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One way to eliminate wedding-induced stress? Cut the guest list in half. Then cut it in half again. More and more couples are searching for ideas for micro celebrations, according to a recent trend report from Pinterest, and we totally get why. The rise of intimate ceremonies (think: 20 attendees or less) not only impacts the cost (the lower your head count, the less you spend on food and the venue) but allows couples to simply focus on each other—the point of the event in the first place!—and get creative in the process. 

There aren’t many guidelines for a micro wedding other than keeping the guest list to immediate family and maybe a few really good friends. It really comes down to a sense of intimacy. To sum it up: When Hilary Duff and her now husband, Matthew Koma, said “I do” at their Los Angeles home in December, they asked their tightknit crowd to gather around them in a U-shaped formation that was designed to “feel like a hug.” We asked three people who decided to pare down their seating charts how they made the most of their day. 

Hunt Down an Event Planner That Does It All 

A major perk of having an intimate celebration is that it’s more feasible to make it a destination event—or, really, a family vacation. Colleen O’Neil and her husband Brian hosted 14 relatives in Napa, California, with the help of Run Away With Me, an all-inclusive service that specializes in small weddings and elopements in the Sonoma area. All they had to do was select what kind of aesthetic they wanted and the company took care of everything, from the venue to the menu. “It made it incredibly easy traveling from New York to know everything was all set when I arrived,” says O’Neil. The trip out West also helped break up the long flight to New Zealand (followed by Bora-Bora) for their honeymoon. “I would do it all the same again,” she says.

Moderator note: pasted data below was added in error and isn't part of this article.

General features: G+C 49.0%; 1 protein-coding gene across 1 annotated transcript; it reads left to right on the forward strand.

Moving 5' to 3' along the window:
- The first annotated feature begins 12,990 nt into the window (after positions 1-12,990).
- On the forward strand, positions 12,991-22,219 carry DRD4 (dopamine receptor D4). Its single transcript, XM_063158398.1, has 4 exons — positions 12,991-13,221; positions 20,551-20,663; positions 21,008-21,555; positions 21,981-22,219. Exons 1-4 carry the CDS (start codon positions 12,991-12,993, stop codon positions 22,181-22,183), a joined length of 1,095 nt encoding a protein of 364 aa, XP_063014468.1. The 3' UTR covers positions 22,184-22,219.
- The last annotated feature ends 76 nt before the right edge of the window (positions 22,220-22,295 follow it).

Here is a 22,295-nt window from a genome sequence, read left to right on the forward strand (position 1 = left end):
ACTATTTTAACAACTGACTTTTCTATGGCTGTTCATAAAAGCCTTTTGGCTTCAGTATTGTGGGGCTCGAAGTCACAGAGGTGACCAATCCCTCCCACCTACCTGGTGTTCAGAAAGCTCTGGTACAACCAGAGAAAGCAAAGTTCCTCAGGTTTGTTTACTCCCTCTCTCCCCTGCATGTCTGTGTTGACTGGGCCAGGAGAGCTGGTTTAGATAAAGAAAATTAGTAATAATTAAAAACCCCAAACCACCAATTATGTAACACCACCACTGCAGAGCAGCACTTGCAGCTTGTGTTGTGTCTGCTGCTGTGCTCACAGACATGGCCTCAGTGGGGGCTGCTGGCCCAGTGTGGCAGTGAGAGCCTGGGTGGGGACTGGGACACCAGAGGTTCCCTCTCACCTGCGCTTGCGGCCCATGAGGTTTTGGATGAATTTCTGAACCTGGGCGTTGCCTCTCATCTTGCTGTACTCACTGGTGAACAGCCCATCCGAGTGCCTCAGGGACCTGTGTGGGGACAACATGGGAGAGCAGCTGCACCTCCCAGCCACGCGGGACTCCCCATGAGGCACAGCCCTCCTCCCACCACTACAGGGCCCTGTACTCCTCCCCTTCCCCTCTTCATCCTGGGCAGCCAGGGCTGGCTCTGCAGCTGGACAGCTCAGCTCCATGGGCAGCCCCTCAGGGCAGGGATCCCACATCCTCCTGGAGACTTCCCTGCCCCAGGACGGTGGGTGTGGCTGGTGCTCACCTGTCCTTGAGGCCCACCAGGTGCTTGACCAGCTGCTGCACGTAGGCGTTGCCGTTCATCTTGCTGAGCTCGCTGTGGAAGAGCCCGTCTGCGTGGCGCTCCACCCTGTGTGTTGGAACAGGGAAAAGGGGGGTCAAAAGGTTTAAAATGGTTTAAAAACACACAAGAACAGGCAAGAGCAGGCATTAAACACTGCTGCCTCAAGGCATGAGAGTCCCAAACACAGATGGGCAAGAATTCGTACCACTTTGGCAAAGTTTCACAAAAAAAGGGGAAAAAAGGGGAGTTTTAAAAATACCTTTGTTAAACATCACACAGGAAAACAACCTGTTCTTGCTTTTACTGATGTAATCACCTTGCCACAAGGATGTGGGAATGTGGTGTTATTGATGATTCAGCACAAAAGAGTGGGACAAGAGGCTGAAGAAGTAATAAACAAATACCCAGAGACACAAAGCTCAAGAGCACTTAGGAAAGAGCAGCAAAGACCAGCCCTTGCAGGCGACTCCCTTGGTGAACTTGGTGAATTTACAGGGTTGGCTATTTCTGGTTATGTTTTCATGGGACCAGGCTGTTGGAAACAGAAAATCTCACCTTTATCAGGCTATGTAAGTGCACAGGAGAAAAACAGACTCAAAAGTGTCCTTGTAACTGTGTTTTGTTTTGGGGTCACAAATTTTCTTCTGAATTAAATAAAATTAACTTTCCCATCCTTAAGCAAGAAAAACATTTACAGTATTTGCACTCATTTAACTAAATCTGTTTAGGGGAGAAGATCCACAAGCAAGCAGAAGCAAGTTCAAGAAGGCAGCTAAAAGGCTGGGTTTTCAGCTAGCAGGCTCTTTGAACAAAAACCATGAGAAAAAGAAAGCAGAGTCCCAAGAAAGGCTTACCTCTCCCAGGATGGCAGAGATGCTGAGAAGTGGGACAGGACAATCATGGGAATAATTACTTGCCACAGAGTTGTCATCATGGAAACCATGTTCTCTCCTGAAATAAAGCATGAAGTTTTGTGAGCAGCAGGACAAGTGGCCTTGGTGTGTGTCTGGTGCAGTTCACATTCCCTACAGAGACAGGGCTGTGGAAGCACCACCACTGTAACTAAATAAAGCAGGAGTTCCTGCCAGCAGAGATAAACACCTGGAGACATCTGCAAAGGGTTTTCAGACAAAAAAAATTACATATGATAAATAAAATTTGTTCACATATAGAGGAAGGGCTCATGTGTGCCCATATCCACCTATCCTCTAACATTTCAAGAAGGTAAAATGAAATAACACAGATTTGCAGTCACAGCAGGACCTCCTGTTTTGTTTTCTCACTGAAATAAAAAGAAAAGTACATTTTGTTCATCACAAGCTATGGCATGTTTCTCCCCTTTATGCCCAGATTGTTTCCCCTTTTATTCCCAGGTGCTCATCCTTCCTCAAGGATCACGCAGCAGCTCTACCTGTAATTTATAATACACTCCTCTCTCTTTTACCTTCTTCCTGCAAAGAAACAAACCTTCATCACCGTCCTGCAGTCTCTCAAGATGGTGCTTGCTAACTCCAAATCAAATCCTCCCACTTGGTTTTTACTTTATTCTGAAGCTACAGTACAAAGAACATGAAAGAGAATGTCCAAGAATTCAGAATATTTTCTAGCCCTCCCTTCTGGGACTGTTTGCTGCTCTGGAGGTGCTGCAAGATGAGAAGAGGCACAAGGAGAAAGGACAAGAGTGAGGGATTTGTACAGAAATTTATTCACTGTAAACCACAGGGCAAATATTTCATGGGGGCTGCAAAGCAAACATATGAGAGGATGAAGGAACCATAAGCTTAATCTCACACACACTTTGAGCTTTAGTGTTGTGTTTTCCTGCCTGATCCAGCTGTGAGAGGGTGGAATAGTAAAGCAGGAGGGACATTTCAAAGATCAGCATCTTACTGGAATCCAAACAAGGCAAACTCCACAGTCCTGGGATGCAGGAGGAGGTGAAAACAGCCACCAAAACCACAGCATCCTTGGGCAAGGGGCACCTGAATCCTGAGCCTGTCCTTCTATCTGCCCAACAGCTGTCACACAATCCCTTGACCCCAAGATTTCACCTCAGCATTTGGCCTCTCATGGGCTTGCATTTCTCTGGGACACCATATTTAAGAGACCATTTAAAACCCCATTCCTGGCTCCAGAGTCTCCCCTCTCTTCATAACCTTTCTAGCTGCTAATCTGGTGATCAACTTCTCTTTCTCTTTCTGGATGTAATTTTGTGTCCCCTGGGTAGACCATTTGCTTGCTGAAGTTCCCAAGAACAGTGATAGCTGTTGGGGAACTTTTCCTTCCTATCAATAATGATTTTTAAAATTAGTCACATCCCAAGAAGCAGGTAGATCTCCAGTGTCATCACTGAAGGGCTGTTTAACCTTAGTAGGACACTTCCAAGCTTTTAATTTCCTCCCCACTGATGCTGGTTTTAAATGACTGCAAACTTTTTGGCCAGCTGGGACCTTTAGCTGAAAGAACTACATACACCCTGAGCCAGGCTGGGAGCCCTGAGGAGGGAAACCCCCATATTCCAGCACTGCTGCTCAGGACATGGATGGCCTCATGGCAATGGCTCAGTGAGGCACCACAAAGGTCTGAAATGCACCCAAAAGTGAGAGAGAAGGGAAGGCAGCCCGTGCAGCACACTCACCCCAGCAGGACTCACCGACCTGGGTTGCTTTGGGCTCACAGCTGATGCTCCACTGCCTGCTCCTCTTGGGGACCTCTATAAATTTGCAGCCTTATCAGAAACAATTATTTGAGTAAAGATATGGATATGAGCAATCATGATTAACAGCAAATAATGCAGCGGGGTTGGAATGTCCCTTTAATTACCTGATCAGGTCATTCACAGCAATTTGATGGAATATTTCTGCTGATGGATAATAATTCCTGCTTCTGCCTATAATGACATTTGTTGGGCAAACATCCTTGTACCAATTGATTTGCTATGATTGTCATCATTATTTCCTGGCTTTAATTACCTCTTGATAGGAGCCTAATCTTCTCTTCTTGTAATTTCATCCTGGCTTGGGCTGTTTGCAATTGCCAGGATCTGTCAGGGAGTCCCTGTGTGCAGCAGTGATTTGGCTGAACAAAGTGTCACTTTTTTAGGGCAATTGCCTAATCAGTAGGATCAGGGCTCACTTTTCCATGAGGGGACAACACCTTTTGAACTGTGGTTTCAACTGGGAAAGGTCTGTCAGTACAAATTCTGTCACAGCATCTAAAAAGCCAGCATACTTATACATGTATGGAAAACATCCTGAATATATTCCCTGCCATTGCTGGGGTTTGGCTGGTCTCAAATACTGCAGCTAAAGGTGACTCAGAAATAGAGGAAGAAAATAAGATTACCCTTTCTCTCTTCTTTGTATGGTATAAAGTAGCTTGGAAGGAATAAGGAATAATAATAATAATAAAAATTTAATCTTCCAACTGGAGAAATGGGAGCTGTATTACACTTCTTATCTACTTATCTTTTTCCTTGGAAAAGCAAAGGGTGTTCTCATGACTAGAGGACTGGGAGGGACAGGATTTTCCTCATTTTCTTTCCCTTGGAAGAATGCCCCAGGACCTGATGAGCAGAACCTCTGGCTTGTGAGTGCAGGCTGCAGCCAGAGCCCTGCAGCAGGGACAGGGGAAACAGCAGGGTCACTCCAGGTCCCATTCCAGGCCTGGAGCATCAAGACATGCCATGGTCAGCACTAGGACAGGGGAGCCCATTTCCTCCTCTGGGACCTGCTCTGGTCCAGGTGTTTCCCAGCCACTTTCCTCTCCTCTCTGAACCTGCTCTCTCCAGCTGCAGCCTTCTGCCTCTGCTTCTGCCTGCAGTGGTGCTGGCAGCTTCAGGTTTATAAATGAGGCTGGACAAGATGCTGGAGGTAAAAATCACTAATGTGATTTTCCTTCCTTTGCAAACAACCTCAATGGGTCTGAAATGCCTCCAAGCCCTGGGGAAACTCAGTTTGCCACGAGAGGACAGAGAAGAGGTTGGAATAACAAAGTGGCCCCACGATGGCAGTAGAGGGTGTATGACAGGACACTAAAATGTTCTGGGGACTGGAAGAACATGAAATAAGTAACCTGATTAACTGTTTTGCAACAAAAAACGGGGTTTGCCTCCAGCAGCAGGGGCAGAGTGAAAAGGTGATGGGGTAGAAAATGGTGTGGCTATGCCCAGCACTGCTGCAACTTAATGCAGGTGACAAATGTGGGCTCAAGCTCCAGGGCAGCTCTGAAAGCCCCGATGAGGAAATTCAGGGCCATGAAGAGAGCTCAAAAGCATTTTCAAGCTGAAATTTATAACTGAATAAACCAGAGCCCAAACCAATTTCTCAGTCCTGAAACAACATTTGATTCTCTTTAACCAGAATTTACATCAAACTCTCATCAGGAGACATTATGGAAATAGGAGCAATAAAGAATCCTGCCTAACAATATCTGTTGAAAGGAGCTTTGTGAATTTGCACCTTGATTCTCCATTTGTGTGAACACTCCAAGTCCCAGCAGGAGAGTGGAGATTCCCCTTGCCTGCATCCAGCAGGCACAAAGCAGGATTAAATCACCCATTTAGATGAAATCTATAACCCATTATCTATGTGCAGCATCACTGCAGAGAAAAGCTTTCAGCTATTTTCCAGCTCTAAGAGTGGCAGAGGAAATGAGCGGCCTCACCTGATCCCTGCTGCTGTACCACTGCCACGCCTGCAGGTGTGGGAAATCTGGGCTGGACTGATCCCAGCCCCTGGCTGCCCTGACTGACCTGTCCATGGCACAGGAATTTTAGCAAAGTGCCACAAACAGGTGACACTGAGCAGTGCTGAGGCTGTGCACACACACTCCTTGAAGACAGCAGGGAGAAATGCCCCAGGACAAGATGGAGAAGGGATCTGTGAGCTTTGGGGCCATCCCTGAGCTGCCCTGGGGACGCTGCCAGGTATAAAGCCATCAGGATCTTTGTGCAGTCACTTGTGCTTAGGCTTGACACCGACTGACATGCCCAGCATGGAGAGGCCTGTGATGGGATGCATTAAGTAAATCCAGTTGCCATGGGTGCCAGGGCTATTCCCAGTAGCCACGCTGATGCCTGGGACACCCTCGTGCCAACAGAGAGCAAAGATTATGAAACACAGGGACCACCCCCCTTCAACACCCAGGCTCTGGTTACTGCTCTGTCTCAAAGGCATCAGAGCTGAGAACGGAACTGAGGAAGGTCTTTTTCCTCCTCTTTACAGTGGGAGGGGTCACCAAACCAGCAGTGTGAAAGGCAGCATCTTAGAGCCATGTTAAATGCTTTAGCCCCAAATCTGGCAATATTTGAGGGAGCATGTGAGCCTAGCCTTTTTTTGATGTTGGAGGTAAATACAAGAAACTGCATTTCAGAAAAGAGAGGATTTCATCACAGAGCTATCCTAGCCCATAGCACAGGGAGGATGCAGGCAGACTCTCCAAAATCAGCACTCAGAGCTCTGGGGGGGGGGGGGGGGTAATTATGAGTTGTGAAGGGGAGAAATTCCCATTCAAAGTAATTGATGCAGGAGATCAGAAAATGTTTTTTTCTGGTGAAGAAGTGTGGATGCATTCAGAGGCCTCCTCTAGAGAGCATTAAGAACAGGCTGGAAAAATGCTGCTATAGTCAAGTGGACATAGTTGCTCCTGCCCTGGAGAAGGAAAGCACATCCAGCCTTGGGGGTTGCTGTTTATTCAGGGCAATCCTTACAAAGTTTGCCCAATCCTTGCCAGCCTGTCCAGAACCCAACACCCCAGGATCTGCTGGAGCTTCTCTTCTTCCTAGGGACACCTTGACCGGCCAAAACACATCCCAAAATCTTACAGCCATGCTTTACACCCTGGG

Put Your Phone Away  

Domino studio manager Brooks Corrigan and husband Jeremy Jankowski are usually the first ones to capture a ’grammable moment, but on their big day at City Hall, the pair decided to stay off all social media. “We love to be creative with Instagram and our clothing choices, but it was important to us to start our journey living in the moment,” says Corrigan. From getting ready with their parents at their home in Williamsburg, Brooklyn, to dinner at the River Cafe in Dumbo to their dream staycation at the Plaza Hotel, their notifications were switched off. Though that won’t necessarily be the story at their splashier celebration in Napa in September, which will entail a string quartet, a walk down the aisle, and dancing through the night. The best of both worlds does exist. 

Wear Whatever You Want

Shalayne Pulia always assumed she’d have a big, glamorous wedding with a white dress, an old-school getaway car—the works. “But when the time came, my husband and I thought, We are young, we are in love, and we want to start our lives together,” she says. A small ceremony in Long Beach, New York—on a deck at sunset—was the least stressful way to make that happen.

One of their best friends officiated the ceremony (“He killed it,” says Pulia), and the bride had two outfit changes. She said “I do” in a long floral gown (borrowed from a friend), then donned a vintage flapper dress she bought at a thrift store in Brooklyn for the party. The cake cost more than anything else, including her wardrobe. “When our guests got hungry, I made pasta, still in my party dress,” she says. That’s amore!

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